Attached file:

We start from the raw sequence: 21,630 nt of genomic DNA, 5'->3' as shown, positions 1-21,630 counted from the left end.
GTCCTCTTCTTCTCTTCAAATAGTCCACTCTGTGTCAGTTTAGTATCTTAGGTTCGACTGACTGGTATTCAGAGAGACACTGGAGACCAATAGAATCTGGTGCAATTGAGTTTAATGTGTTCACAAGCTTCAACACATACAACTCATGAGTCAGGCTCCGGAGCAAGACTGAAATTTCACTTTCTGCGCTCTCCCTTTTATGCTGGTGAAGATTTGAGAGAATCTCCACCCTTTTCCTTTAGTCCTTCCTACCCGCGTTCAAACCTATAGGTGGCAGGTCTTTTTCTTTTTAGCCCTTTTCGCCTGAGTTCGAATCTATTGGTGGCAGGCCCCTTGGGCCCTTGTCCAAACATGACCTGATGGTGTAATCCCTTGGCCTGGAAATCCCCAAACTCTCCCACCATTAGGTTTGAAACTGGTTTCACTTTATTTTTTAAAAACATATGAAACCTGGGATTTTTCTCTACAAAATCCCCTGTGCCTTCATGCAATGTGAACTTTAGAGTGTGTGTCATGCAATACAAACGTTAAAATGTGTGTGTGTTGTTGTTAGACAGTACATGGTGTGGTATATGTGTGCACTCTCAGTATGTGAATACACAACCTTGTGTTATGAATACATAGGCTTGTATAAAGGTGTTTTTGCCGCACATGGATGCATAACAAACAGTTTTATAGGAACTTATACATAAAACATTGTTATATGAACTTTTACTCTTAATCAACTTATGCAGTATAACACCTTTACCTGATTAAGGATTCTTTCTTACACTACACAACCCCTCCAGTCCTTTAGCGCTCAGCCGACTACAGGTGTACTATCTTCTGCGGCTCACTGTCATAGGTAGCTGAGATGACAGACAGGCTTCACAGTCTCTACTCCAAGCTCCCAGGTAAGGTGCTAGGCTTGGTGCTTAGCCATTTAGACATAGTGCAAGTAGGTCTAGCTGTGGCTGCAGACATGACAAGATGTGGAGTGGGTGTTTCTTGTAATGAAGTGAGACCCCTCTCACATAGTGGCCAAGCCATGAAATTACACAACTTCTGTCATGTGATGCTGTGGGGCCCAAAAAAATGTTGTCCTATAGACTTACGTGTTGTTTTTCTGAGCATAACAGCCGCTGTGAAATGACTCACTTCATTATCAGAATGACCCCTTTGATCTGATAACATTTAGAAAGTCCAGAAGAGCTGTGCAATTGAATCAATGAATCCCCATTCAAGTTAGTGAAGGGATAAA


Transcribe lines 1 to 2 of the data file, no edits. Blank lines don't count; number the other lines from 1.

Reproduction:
We start from the raw sequence: 21,630 nt of genomic DNA, 5'->3' as shown, positions 1-21,630 counted from the left end.
GTCCTCTTCTTCTCTTCAAATAGTCCACTCTGTGTCAGTTTAGTATCTTAGGTTCGACTGACTGGTATTCAGAGAGACACTGGAGACCAATAGAATCTGGTGCAATTGAGTTTAATGTGTTCACAAGCTTCAACACATACAACTCATGAGTCAGGCTCCGGAGCAAGACTGAAATTTCACTTTCTGCGCTCTCCCTTTTATGCTGGTGAAGATTTGAGAGAATCTCCACCCTTTTCCTTTAGTCCTTCCTACCCGCGTTCAAACCTATAGGTGGCAGGTCTTTTTCTTTTTAGCCCTTTTCGCCTGAGTTCGAATCTATTGGTGGCAGGCCCCTTGGGCCCTTGTCCAAACATGACCTGATGGTGTAATCCCTTGGCCTGGAAATCCCCAAACTCTCCCACCATTAGGTTTGAAACTGGTTTCACTTTATTTTTTAAAAACATATGAAACCTGGGATTTTTCTCTACAAAATCCCCTGTGCCTTCATGCAATGTGAACTTTAGAGTGTGTGTCATGCAATACAAACGTTAAAATGTGTGTGTGTTGTTGTTAGACAGTACATGGTGTGGTATATGTGTGCACTCTCAGTATGTGAATACACAACCTTGTGTTATGAATACATAGGCTTGTATAAAGGTGTTTTTGCCGCACATGGATGCATAACAAACAGTTTTATAGGAACTTATACATAAAACATTGTTATATGAACTTTTACTCTTAATCAACTTATGCAGTATAACACCTTTACCTGATTAAGGATTCTTTCTTACACTACACAACCCCTCCAGTCCTTTAGCGCTCAGCCGACTACAGGTGTACTATCTTCTGCGGCTCACTGTCATAGGTAGCTGAGATGACAGACAGGCTTCACAGTCTCTACTCCAAGCTCCCAGGTAAGGTGCTAGGCTTGGTGCTTAGCCATTTAGACATAGTGCAAGTAGGTCTAGCTGTGGCTGCAGACATGACAAGATGTGGAGTGGGTGTTTCTTGTAATGAAGTGAGACCCCTCTCACATAGTGGCCAAGCCATGAAATTACACAACTTCTGTCATGTGATGCTGTGGGGCCCAAAAAAATGTTGTCCTATAGACTTACGTGTTGTTTTTCTGAGCATAACAGCCGCTGTGAAATGACTCACTTCATTATCAGAATGACCCCTTTGATCTGATAACATTTAGAAAGTCCAGAAGAGCTGTGCAATTGAATCAATGAATCCCCATTCAAGTTAGTGAAGGGATAAA